After the jury retired, Ben and Christina began packing their files and exhibits. "Well, congratulations, Ace," Christina said. "Your performance was sans pareil. You saved a lot of endangered prairie dogs today."
"The jury is still deliberating," Ben replied. "Let's not jinx it."
"Aw, the gas company hasn't got a chance. You were sensational on cross."
"Well, thanks for the show-and-tell. I would've been up a creek without you."
She batted her eyelashes. "My pleasure. I always enjoy pulling your fat out of the fire."
"How sweet." Ben closed his briefcase, leaving the plastic spider on top. He grabbed a document box and headed for the door.
"Excuse me. Mr. Kincaid?"
Ben saw an unfamiliar man in a gray business suit standing in the doorway.
"Look," Ben said, "if it's about the photocopier, I promise I'll pay you as soon as I can—"
"Oh, no. You misunderstand." He waved his hands rapidly in the air. "I'm not here to hit you up for money. On the contrary, Mr. Kincaid, I'm here to make you a wealthy man."CHAPTER 2
"You're here to do what?"
The man smiled pleasantly. "I want to set you up for life, Mr. Kincaid. If you'll let me."
"I'm afraid I don't understand." The man gestured toward the front row of the courtroom. "Let's sit, shall we? You can come too, Ms. McCall. This offer involves you as well."
Ben and Christina exchanged puzzled looks. "Offer?"
"Perhaps I should start at the beginning." He reached into his suit pocket and withdrew a business card. "My name is Howard Hamel." A confident demeanor accented Hamel's clean-cut, well-scrubbed features. "I'm a member of the legal staff for the Apollo Consortium, an amalgamation of interrelated corporate entities. Have you heard of us?"
Ben nodded. Of course he had. The Apollo parent corporation was probably the largest business entity in Tulsa, possibly in the entire state of Oklahoma. It had started as a small oil exploration company, but during the boom years of the Seventies expanded into natural gas, manufacturing, transportation, and even entertainment. The diversification helped them survive the bust years of the Eighties—survive them quite well, in fact. Apollo was a Fortune 500 corporation—one of the few in the Southwest.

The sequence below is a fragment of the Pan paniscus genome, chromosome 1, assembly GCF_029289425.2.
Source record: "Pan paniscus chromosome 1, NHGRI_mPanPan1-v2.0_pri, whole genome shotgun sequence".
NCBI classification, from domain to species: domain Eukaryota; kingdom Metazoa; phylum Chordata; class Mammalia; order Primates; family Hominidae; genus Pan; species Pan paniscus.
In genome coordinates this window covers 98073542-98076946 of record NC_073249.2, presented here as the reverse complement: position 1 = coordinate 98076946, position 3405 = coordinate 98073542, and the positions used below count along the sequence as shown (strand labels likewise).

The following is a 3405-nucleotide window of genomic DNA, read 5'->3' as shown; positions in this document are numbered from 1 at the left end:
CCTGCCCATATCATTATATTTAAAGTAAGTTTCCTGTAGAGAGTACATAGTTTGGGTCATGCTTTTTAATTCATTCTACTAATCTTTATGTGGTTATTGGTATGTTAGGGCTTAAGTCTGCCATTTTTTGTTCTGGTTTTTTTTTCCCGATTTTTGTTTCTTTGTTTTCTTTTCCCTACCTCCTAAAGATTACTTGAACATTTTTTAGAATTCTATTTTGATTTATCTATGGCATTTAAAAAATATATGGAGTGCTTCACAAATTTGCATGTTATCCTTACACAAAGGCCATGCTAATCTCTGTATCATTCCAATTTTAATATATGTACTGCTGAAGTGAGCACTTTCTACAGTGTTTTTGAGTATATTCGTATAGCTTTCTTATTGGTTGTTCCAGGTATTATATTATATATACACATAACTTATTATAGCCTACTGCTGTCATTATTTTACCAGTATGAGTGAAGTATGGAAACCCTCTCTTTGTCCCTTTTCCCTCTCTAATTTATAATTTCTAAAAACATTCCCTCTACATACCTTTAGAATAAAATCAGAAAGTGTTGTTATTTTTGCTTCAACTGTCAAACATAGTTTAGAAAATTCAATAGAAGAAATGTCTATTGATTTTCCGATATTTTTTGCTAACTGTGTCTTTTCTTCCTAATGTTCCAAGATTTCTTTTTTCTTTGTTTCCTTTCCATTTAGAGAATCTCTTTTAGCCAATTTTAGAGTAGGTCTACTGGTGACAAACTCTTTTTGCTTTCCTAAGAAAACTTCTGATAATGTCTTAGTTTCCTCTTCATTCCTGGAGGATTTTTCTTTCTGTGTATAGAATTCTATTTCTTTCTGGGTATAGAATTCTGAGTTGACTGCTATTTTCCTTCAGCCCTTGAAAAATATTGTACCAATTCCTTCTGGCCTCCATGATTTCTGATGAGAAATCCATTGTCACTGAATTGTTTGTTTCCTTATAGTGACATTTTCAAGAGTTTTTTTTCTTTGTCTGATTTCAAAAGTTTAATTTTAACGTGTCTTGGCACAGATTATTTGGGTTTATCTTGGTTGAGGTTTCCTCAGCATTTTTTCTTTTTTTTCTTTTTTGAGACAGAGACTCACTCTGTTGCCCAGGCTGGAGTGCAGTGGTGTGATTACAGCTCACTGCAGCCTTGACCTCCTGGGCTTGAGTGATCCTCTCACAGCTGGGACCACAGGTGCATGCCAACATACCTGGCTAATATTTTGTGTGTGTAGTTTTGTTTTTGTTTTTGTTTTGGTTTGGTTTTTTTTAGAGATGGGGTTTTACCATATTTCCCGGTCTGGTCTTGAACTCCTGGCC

"Then you probably also know," Hamel continued, "that we have an in-house legal staff of over fifty lawyers. Heck, if we were a law firm, we'd be one of the largest in the state. And we'd like you to join our team. We can discuss the details at your leisure—salary, bonuses, pension plan, benefits—but I think you'll be pleased with the offer. If you don't mind my saying so, it'll be a step up for you."
And how. But then, Ben thought, almost anything would. "What kind of legal work would this involve?"
"That's one of the advantages to working at a place like Apollo," Hamel answered. "We have so much going on, you can do almost anything you want. Your background is in litigation, and rightfully so, I might add. You were magnificent in the courtroom today."
"Well ... thanks ..."
"I see you joining the litigation team and taking charge of some of the multimillion dollar cases that pass through our office on a daily basis. We like to keep these cases in-house whenever possible; outside counsel fees are exorbitant, as I'm sure you know. There's a new product liability case recently filed against Apollo that you would be perfect for."
The words rang in Ben's ears. In-house counsel. Products liability. Multimillion dollar cases. That would certainly be a step up from the Three Ds: divorce, deeds, and dog bites. "It's an interesting offer. How long will the position be open?"
"Perhaps I haven't made myself clear. There is no position. This isn't some slot we need to fill with a body. We want you—Ben Kincaid—on our legal staff."
Ben was flabbergasted. "But—why me?"
"We believe you have a real future in the law, and we want it to be with us."
Ben shook his head, trying to verify that he was hearing clearly. Kudos like this didn't come that often to the solo practitioner. "I'm not sure I'd be happy working for the same client day in, day out."
Excerpted from Deadly Justice by William Bernhardt. Copyright © 1993 William Bernhardt. Excerpted by permission of OPEN ROAD INTEGRATED MEDIA.